Users are given three attempts to submit a satisfactory photo, or the fourth attempt is approved automatically. Then, the last photo is sent to the customer's dashboard, marked as either good parking, bad parking, or improvable parking. Thanks to this categorization, operators can quickly notice and identify improperly parked vehicles and take action.
“The first impression? Captur.ai works great, and it's a fantastic timesaver,” says Holger Ollema, founder of Hoog Mobility.
The benefits of Captur.ai's AI-powered photo reviews are manifold, but mainly they're about reducing operational costs, growing the business, and providing better service to customers.
Time is money. Thus, effective automation of manual work can significantly affect the company's bottom line.
With Captur.ai, micromobility operators no longer need to manually inspect every parked vehicle for compliance. Clients already working with Captur.ai say they've been able to automate 95% of previously outsourced manual work, saving hours of their time.
This is especially important for those just starting out. As a new business owner, you might be extra cautious when it comes to expenses. By automating parking compliance monitoring, you can keep money in the company without increasing your workload.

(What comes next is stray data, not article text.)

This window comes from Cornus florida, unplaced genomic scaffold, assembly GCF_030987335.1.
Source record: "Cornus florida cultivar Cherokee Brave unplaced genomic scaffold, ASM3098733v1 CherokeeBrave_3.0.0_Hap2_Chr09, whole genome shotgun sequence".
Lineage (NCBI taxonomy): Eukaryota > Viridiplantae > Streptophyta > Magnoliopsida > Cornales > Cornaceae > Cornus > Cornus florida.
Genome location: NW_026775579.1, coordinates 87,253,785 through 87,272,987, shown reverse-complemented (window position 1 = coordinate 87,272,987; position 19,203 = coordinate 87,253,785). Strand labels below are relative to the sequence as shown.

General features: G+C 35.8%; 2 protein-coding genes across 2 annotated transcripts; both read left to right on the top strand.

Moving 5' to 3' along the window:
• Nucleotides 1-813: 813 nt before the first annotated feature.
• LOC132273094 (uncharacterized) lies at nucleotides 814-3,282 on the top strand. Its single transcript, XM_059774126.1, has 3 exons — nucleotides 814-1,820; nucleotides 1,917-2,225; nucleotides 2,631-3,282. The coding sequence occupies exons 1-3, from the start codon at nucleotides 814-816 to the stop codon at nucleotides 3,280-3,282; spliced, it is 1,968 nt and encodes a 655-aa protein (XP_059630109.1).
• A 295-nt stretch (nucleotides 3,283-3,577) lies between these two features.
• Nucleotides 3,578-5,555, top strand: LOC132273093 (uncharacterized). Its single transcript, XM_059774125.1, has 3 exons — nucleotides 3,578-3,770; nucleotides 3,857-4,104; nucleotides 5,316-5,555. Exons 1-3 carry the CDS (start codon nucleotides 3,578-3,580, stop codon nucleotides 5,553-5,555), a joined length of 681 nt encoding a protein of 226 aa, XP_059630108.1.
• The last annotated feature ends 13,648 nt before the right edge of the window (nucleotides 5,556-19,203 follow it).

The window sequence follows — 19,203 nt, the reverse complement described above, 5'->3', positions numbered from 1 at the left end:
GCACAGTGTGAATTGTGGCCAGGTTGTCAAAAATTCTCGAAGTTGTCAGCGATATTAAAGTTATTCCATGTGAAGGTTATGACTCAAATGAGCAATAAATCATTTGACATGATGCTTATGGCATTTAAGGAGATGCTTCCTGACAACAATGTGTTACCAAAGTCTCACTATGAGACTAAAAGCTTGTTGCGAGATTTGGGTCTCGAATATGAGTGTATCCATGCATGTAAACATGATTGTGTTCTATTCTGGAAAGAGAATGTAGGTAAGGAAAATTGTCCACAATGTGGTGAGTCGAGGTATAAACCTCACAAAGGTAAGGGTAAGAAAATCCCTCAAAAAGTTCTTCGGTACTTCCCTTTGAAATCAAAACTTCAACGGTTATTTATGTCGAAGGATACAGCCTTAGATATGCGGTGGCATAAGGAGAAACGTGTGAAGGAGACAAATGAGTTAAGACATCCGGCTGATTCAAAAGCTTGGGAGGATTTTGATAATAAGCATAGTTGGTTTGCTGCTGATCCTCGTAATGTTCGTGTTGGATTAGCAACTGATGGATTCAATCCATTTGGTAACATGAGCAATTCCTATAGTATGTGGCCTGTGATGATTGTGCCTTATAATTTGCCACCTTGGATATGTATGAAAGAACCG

Despite the fact that studies show just 1.1% of e-scooters violate parking regulations, concerns about compliant vehicle parking are one of the key reasons why cities delay or ban the entry of new micromobility solutions.
Ensuring parking compliance is something ATOM Mobility + Captur.ai takes care of from day one. This argument may alleviate concerns for municipalities when granting permits to new micromobility solutions.
In fact, operators already using Captur.ai say this solution has made it easier for them to expand their businesses to new cities and markets.
Improperly parked e-scooters that block sidewalks or roads are one of the key reasons why other road users may have negative attitudes toward them. According to research, if negative attitudes towards e-scooters are formed, it may impact the person's willingness to ever try and use one. This means losing potential customers – and profits.
Captur.ai provides e-scooter users with real-time feedback and educational content to improve their parking habits. In fact, Captur.ai reduces the time needed to provide customers with feedback by 10x, ensuring that the number of scooters on the streets that are parked improperly is minimized.
What does this mean for your brand? An opportunity to create an image of a responsible and safe brand. This may help you attract new customers and boost existing customers' loyalty.
Forget shifting manually through thousands of photos to detect bad parking – this can now be done automatically thanks to the Captur.ai AI-powered solution.
For ATOM Mobility users, this integration offers an effective solution to the pressing problem of parking compliance. That's one less thing micromobility operators need to worry about when starting or expanding their business.